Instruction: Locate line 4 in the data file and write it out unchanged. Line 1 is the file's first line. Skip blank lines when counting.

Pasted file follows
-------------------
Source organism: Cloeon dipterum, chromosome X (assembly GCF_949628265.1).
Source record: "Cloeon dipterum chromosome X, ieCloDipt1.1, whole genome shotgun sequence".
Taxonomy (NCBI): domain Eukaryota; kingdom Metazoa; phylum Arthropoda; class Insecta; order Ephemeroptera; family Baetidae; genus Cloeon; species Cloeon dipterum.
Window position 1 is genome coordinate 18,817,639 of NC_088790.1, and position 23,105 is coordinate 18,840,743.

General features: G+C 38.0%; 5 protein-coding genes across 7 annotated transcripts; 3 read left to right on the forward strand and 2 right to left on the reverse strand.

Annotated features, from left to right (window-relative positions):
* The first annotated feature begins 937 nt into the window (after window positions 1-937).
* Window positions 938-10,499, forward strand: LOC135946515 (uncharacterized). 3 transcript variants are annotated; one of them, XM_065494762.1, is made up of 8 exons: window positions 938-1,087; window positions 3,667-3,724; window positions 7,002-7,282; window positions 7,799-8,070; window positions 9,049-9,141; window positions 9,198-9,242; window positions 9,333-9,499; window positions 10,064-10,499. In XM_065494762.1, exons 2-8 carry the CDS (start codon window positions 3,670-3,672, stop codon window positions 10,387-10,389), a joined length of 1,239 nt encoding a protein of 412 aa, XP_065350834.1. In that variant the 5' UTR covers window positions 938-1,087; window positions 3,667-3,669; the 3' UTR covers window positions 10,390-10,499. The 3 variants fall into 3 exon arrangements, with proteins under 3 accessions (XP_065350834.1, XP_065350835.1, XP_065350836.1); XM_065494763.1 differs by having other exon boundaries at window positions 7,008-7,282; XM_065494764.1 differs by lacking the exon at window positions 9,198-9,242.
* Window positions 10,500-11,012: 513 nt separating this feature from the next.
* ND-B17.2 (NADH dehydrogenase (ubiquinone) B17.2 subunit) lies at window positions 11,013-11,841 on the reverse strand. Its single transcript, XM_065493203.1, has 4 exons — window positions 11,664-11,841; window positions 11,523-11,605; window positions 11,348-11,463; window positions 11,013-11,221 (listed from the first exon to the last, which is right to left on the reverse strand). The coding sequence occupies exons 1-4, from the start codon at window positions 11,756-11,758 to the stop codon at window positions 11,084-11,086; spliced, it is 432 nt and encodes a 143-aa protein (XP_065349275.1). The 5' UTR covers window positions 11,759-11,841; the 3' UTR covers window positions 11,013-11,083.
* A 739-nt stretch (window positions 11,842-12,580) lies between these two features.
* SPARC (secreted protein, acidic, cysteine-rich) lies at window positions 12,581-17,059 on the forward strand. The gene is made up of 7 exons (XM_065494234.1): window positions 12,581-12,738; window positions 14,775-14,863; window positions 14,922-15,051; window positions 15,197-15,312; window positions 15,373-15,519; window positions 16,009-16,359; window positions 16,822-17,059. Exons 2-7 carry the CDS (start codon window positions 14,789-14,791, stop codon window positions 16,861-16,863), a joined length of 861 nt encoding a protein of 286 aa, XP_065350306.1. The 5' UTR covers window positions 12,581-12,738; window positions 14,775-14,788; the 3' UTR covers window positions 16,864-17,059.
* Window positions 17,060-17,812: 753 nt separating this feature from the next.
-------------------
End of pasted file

Window position 1 is genome coordinate 18,817,639 of NC_088790.1, and position 23,105 is coordinate 18,840,743.